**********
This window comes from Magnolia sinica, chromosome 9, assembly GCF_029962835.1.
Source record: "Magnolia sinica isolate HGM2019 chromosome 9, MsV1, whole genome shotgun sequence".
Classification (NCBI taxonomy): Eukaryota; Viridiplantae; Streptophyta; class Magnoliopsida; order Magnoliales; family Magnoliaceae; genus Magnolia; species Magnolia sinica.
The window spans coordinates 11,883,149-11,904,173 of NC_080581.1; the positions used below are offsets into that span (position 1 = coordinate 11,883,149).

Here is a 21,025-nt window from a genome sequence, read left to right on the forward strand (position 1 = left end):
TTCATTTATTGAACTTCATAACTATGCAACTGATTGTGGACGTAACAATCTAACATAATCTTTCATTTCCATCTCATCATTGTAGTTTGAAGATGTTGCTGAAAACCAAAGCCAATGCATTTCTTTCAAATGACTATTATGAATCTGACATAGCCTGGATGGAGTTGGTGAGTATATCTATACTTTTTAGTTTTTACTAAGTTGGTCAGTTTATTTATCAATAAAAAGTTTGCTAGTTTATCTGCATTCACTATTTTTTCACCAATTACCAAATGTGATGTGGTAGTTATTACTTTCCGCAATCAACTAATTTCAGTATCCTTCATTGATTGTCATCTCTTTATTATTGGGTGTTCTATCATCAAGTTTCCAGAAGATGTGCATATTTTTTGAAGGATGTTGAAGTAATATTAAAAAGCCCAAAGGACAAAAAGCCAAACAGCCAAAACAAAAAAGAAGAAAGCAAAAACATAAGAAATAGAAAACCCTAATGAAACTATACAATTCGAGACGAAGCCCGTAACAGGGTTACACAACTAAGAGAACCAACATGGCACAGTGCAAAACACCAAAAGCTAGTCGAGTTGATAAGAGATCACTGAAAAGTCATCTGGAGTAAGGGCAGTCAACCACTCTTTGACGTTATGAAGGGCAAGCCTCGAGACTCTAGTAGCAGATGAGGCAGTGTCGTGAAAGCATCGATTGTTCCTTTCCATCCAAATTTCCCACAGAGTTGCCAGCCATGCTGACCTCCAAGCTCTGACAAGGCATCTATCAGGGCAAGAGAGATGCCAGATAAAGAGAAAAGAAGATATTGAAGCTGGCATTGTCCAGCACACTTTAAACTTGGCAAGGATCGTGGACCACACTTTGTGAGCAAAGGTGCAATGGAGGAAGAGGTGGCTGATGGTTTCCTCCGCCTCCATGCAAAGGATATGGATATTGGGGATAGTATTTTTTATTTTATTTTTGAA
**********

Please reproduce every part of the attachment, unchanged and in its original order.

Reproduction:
This window comes from Magnolia sinica, chromosome 9, assembly GCF_029962835.1.
Source record: "Magnolia sinica isolate HGM2019 chromosome 9, MsV1, whole genome shotgun sequence".
Classification (NCBI taxonomy): Eukaryota; Viridiplantae; Streptophyta; class Magnoliopsida; order Magnoliales; family Magnoliaceae; genus Magnolia; species Magnolia sinica.
The window spans coordinates 11,883,149-11,904,173 of NC_080581.1; the positions used below are offsets into that span (position 1 = coordinate 11,883,149).

Here is a 21,025-nt window from a genome sequence, read left to right on the forward strand (position 1 = left end):
TTCATTTATTGAACTTCATAACTATGCAACTGATTGTGGACGTAACAATCTAACATAATCTTTCATTTCCATCTCATCATTGTAGTTTGAAGATGTTGCTGAAAACCAAAGCCAATGCATTTCTTTCAAATGACTATTATGAATCTGACATAGCCTGGATGGAGTTGGTGAGTATATCTATACTTTTTAGTTTTTACTAAGTTGGTCAGTTTATTTATCAATAAAAAGTTTGCTAGTTTATCTGCATTCACTATTTTTTCACCAATTACCAAATGTGATGTGGTAGTTATTACTTTCCGCAATCAACTAATTTCAGTATCCTTCATTGATTGTCATCTCTTTATTATTGGGTGTTCTATCATCAAGTTTCCAGAAGATGTGCATATTTTTTGAAGGATGTTGAAGTAATATTAAAAAGCCCAAAGGACAAAAAGCCAAACAGCCAAAACAAAAAAGAAGAAAGCAAAAACATAAGAAATAGAAAACCCTAATGAAACTATACAATTCGAGACGAAGCCCGTAACAGGGTTACACAACTAAGAGAACCAACATGGCACAGTGCAAAACACCAAAAGCTAGTCGAGTTGATAAGAGATCACTGAAAAGTCATCTGGAGTAAGGGCAGTCAACCACTCTTTGACGTTATGAAGGGCAAGCCTCGAGACTCTAGTAGCAGATGAGGCAGTGTCGTGAAAGCATCGATTGTTCCTTTCCATCCAAATTTCCCACAGAGTTGCCAGCCATGCTGACCTCCAAGCTCTGACAAGGCATCTATCAGGGCAAGAGAGATGCCAGATAAAGAGAAAAGAAGATATTGAAGCTGGCATTGTCCAGCACACTTTAAACTTGGCAAGGATCGTGGACCACACTTTGTGAGCAAAGGTGCAATGGAGGAAGAGGTGGCTGATGGTTTCCTCCGCCTCCATGCAAAGGATATGGATATTGGGGATAGTATTTTTTATTTTATTTTTGAA